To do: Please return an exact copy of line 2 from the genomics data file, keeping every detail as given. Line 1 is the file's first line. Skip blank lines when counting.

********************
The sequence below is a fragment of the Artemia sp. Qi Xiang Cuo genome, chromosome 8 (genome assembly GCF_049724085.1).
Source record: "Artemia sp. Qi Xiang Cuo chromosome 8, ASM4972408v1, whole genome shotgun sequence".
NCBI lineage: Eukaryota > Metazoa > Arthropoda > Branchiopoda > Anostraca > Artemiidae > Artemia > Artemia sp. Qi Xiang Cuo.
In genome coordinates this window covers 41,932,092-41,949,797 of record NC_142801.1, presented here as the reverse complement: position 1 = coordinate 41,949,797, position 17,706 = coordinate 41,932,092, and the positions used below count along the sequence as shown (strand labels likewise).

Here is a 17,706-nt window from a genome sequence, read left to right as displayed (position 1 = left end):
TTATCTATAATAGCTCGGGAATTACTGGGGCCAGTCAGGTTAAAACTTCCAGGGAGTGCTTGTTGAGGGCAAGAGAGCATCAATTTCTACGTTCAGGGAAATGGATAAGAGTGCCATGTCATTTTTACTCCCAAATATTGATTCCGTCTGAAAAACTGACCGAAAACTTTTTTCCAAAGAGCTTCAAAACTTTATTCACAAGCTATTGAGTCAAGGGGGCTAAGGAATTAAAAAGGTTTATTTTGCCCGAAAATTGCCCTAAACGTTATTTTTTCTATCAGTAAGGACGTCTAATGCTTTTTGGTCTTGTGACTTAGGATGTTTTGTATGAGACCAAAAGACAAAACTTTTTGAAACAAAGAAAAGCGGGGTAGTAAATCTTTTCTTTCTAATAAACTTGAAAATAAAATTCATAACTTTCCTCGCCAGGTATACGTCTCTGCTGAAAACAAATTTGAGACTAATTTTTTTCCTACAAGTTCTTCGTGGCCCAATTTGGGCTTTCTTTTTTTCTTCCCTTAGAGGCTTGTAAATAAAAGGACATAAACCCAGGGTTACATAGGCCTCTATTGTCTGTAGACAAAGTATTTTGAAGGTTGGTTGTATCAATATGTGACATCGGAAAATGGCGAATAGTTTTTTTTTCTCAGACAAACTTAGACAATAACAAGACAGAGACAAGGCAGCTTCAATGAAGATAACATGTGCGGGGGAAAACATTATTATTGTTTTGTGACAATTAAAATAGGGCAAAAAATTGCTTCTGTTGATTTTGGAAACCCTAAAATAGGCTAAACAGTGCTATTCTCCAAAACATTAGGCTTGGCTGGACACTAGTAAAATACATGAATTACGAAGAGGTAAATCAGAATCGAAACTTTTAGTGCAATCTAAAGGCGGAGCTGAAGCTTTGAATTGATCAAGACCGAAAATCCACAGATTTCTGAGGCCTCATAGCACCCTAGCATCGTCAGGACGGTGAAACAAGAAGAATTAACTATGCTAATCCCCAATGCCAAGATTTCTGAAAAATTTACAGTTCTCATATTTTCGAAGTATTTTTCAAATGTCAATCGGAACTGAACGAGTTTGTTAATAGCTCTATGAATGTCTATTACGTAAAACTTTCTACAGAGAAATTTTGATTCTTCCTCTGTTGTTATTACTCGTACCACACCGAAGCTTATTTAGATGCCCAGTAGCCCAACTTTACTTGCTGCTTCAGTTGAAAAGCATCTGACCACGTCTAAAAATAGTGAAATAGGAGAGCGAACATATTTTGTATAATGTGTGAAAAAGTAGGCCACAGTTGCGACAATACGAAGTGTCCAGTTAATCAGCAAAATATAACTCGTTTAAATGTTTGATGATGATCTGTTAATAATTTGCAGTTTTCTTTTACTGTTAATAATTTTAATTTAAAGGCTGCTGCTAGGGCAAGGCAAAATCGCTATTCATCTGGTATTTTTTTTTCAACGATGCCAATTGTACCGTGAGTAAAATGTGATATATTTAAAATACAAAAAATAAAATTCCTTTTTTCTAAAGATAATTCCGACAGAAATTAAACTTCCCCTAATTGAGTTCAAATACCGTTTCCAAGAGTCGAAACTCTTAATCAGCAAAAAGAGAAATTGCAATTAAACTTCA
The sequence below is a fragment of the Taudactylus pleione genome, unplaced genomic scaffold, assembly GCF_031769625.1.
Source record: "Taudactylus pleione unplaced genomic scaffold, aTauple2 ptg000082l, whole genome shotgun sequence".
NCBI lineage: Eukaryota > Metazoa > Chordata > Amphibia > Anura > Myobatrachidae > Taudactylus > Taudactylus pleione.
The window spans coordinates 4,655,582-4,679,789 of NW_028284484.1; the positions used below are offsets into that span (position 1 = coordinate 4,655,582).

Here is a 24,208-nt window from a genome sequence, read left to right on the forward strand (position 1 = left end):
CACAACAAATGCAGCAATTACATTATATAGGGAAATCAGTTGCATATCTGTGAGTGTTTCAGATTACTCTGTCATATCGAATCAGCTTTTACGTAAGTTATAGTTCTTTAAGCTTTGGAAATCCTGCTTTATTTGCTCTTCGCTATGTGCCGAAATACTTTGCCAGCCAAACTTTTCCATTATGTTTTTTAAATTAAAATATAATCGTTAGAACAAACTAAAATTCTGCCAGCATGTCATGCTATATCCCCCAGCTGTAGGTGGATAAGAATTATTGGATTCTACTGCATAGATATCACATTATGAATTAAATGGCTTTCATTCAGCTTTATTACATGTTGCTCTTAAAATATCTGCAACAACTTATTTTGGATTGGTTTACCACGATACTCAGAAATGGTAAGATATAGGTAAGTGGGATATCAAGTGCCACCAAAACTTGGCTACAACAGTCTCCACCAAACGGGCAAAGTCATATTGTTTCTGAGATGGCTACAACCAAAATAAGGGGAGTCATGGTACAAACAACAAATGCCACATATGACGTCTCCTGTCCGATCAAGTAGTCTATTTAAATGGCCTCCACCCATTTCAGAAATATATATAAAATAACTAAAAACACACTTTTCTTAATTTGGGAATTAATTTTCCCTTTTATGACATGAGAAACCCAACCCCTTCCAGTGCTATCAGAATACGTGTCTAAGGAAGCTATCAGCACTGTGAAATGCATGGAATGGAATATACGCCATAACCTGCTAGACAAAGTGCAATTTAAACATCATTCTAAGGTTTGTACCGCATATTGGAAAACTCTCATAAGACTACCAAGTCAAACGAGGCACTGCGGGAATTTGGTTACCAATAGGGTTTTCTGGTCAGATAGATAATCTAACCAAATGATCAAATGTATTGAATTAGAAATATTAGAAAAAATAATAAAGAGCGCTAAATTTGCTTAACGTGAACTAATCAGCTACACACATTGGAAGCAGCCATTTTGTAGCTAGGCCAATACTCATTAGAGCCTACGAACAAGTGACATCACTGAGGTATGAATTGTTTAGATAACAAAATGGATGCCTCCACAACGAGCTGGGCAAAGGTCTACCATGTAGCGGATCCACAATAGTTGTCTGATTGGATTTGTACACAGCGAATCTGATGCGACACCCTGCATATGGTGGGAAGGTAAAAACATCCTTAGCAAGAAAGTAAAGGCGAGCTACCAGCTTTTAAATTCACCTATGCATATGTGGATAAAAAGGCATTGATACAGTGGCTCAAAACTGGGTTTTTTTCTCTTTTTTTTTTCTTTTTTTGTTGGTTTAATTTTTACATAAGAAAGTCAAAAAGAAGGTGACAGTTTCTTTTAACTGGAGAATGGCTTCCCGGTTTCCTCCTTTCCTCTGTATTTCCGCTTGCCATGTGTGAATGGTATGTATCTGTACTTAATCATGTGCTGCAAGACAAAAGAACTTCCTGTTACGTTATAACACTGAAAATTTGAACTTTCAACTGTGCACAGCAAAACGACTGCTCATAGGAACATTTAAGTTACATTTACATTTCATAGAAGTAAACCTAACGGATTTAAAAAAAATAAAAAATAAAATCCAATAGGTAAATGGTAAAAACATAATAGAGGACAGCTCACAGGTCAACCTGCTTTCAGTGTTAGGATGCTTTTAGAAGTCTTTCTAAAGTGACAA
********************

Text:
Source record: "Artemia sp. Qi Xiang Cuo chromosome 8, ASM4972408v1, whole genome shotgun sequence".